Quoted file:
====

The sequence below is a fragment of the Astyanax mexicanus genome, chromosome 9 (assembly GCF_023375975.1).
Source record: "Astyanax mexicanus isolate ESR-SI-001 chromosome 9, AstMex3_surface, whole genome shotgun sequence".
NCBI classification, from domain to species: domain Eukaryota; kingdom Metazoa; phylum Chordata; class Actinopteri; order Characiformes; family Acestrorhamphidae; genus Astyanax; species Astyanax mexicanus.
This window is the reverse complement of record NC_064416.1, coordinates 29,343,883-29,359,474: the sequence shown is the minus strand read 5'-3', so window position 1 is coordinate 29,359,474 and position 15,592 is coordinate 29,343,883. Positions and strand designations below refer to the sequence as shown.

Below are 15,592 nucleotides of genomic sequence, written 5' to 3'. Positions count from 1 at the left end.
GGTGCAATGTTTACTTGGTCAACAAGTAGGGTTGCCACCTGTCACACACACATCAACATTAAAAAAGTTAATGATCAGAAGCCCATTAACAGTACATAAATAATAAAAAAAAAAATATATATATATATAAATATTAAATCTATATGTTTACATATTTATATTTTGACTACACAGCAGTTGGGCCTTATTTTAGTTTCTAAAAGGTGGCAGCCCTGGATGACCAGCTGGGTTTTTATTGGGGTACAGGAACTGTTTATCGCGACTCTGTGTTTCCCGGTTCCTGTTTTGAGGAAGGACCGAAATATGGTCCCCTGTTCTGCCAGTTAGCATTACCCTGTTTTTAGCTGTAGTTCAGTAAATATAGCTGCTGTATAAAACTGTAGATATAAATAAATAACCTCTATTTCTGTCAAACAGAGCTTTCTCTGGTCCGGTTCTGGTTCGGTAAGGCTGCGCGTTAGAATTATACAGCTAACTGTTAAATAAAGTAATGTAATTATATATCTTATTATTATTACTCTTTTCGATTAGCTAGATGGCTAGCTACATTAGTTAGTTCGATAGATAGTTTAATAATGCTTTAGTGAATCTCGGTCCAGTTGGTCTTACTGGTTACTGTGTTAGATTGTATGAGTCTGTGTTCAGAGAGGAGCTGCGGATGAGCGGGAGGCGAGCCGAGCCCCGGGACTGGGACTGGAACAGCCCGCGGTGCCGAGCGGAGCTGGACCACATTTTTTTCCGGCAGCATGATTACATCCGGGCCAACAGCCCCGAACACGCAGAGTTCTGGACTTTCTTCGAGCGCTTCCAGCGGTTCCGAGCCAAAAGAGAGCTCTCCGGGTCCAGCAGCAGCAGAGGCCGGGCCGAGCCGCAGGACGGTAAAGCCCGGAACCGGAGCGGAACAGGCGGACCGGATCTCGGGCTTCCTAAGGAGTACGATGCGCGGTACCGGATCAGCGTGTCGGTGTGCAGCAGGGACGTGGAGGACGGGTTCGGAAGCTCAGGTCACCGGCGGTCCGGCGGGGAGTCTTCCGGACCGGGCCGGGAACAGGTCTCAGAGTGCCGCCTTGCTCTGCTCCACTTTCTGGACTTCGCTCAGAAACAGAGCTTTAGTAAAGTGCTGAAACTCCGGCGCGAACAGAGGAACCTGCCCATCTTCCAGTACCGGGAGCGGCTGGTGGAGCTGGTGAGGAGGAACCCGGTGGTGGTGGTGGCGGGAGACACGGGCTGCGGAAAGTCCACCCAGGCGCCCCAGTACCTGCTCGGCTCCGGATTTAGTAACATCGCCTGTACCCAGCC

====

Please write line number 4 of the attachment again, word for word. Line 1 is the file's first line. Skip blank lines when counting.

This window is the reverse complement of record NC_064416.1, coordinates 29,343,883-29,359,474: the sequence shown is the minus strand read 5'-3', so window position 1 is coordinate 29,359,474 and position 15,592 is coordinate 29,343,883. Positions and strand designations below refer to the sequence as shown.